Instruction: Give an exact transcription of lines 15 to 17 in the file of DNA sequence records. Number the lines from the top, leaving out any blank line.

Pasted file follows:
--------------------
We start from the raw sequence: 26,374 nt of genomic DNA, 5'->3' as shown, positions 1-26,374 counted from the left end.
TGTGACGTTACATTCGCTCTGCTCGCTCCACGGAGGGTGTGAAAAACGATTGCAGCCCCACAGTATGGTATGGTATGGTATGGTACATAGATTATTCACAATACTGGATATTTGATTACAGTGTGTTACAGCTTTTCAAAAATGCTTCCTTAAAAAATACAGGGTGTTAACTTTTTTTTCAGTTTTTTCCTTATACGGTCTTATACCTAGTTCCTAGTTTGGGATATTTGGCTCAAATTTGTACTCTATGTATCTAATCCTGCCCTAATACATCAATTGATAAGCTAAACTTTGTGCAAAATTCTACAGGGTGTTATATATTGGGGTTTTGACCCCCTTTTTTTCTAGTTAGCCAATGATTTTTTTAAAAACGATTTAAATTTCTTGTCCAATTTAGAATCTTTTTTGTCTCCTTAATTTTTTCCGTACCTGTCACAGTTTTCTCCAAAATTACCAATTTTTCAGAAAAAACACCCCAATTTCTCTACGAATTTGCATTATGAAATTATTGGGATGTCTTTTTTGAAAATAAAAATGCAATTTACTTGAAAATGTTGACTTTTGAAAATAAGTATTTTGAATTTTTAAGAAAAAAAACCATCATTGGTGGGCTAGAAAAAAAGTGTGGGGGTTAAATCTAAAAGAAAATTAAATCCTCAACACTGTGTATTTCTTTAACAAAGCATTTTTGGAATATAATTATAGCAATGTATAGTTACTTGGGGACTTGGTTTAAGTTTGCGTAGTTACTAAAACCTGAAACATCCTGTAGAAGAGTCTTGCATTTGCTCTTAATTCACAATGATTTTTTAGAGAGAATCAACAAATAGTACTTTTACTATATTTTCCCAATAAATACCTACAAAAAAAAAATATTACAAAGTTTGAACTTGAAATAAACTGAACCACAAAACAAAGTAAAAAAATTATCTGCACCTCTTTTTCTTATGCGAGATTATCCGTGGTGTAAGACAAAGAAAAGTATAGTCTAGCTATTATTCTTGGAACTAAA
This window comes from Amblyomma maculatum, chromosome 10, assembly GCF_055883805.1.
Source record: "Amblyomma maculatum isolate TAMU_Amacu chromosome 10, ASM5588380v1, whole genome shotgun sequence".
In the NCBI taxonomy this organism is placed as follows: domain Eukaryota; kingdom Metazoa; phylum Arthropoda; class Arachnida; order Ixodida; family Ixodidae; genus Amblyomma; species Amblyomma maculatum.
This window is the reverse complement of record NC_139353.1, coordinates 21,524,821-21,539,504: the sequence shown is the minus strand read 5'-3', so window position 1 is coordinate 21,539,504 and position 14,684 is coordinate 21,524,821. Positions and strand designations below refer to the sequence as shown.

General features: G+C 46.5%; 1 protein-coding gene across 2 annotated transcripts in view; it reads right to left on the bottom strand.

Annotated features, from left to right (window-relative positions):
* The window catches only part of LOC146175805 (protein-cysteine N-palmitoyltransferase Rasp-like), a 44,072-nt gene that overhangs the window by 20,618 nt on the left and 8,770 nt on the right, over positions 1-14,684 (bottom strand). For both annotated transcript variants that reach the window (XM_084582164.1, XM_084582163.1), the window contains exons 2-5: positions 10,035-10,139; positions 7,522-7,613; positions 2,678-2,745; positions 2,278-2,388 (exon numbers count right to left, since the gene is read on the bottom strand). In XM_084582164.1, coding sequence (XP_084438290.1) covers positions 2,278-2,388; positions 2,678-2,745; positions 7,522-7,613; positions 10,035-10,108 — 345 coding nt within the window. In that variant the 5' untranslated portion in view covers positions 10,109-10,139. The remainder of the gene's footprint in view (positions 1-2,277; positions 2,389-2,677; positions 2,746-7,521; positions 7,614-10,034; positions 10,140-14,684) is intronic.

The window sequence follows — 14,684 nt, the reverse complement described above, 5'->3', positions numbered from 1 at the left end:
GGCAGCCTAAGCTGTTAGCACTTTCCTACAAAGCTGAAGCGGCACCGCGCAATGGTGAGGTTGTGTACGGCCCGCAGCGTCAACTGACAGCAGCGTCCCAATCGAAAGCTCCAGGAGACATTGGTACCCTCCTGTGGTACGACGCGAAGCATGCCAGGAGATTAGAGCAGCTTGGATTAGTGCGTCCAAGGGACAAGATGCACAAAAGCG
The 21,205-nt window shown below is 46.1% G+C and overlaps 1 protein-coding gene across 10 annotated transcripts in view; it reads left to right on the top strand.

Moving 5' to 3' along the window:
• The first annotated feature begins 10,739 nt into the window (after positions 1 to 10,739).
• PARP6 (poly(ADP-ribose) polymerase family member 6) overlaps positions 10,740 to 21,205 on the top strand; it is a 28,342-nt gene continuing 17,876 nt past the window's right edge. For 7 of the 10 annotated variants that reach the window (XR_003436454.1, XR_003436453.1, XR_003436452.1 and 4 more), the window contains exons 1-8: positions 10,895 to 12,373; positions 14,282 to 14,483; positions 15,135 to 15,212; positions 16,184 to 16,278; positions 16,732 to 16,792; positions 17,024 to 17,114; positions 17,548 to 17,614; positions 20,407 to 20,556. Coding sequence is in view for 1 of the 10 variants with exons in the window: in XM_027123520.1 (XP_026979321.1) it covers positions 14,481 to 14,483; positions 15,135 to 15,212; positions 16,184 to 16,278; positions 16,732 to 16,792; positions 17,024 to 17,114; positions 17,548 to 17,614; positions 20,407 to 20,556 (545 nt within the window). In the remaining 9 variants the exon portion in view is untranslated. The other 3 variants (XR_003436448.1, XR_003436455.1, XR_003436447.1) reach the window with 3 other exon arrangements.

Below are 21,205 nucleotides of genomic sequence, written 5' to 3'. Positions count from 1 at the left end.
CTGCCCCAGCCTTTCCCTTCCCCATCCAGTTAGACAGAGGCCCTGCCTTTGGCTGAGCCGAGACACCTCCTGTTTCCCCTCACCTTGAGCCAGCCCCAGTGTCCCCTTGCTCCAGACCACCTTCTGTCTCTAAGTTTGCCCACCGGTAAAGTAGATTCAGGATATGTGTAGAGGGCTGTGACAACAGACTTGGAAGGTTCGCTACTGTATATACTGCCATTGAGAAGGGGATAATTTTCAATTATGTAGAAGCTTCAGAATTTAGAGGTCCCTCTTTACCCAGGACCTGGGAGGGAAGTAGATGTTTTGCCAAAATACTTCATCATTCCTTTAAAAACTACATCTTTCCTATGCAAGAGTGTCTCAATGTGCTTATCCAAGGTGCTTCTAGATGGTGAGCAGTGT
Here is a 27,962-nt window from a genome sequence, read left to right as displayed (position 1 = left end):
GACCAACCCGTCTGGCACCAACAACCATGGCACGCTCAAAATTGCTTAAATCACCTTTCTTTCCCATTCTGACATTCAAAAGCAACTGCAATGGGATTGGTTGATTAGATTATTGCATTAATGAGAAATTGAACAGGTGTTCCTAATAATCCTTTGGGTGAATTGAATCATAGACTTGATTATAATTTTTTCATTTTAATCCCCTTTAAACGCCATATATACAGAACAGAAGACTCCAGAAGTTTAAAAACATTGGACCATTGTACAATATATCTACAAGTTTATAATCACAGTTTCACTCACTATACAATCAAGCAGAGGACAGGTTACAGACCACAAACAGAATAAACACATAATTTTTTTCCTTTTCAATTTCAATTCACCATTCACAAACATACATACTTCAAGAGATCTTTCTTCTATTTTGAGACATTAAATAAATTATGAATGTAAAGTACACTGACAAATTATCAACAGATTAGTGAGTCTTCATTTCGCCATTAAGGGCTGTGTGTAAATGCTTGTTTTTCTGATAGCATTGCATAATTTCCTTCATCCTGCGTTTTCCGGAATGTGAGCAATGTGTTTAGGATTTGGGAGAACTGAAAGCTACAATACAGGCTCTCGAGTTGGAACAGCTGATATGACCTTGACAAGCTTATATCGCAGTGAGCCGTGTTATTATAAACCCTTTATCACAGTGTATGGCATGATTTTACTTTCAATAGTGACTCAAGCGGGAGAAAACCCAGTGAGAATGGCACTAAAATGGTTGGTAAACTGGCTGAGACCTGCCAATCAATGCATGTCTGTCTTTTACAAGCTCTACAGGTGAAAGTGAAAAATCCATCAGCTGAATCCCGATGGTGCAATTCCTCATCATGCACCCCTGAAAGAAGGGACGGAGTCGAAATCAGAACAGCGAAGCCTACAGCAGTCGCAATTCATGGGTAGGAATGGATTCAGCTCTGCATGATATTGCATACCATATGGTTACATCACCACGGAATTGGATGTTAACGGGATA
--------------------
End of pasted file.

• PARP6 (poly(ADP-ribose) polymerase family member 6) overlaps positions 10,740 to 21,205 on the top strand; it is a 28,342-nt gene continuing 17,876 nt past the window's right edge. For 7 of the 10 annotated variants that reach the window (XR_003436454.1, XR_003436453.1, XR_003436452.1 and 4 more), the window contains exons 1-8: positions 10,895 to 12,373; positions 14,282 to 14,483; positions 15,135 to 15,212; positions 16,184 to 16,278; positions 16,732 to 16,792; positions 17,024 to 17,114; positions 17,548 to 17,614; positions 20,407 to 20,556. Coding sequence is in view for 1 of the 10 variants with exons in the window: in XM_027123520.1 (XP_026979321.1) it covers positions 14,481 to 14,483; positions 15,135 to 15,212; positions 16,184 to 16,278; positions 16,732 to 16,792; positions 17,024 to 17,114; positions 17,548 to 17,614; positions 20,407 to 20,556 (545 nt within the window). In the remaining 9 variants the exon portion in view is untranslated. The other 3 variants (XR_003436448.1, XR_003436455.1, XR_003436447.1) reach the window with 3 other exon arrangements.

Below are 21,205 nucleotides of genomic sequence, written 5' to 3'. Positions count from 1 at the left end.
CTGCCCCAGCCTTTCCCTTCCCCATCCAGTTAGACAGAGGCCCTGCCTTTGGCTGAGCCGAGACACCTCCTGTTTCCCCTCACCTTGAGCCAGCCCCAGTGTCCCCTTGCTCCAGACCACCTTCTGTCTCTAAGTTTGCCCACCGGTAAAGTAGATTCAGGATATGTGTAGAGGGCTGTGACAACAGACTTGGAAGGTTCGCTACTGTATATACTGCCATTGAGAAGGGGATAATTTTCAATTATGTAGAAGCTTCAGAATTTAGAGGTCCCTCTTTACCCAGGACCTGGGAGGGAAGTAGATGTTTTGCCAAAATACTTCATCATTCCTTTAAAAACTACATCTTTCCTATGCAAGAGTGTCTCAATGTGCTTATCCAAGGTGCTTCTAGATGGTGAGCAGTGT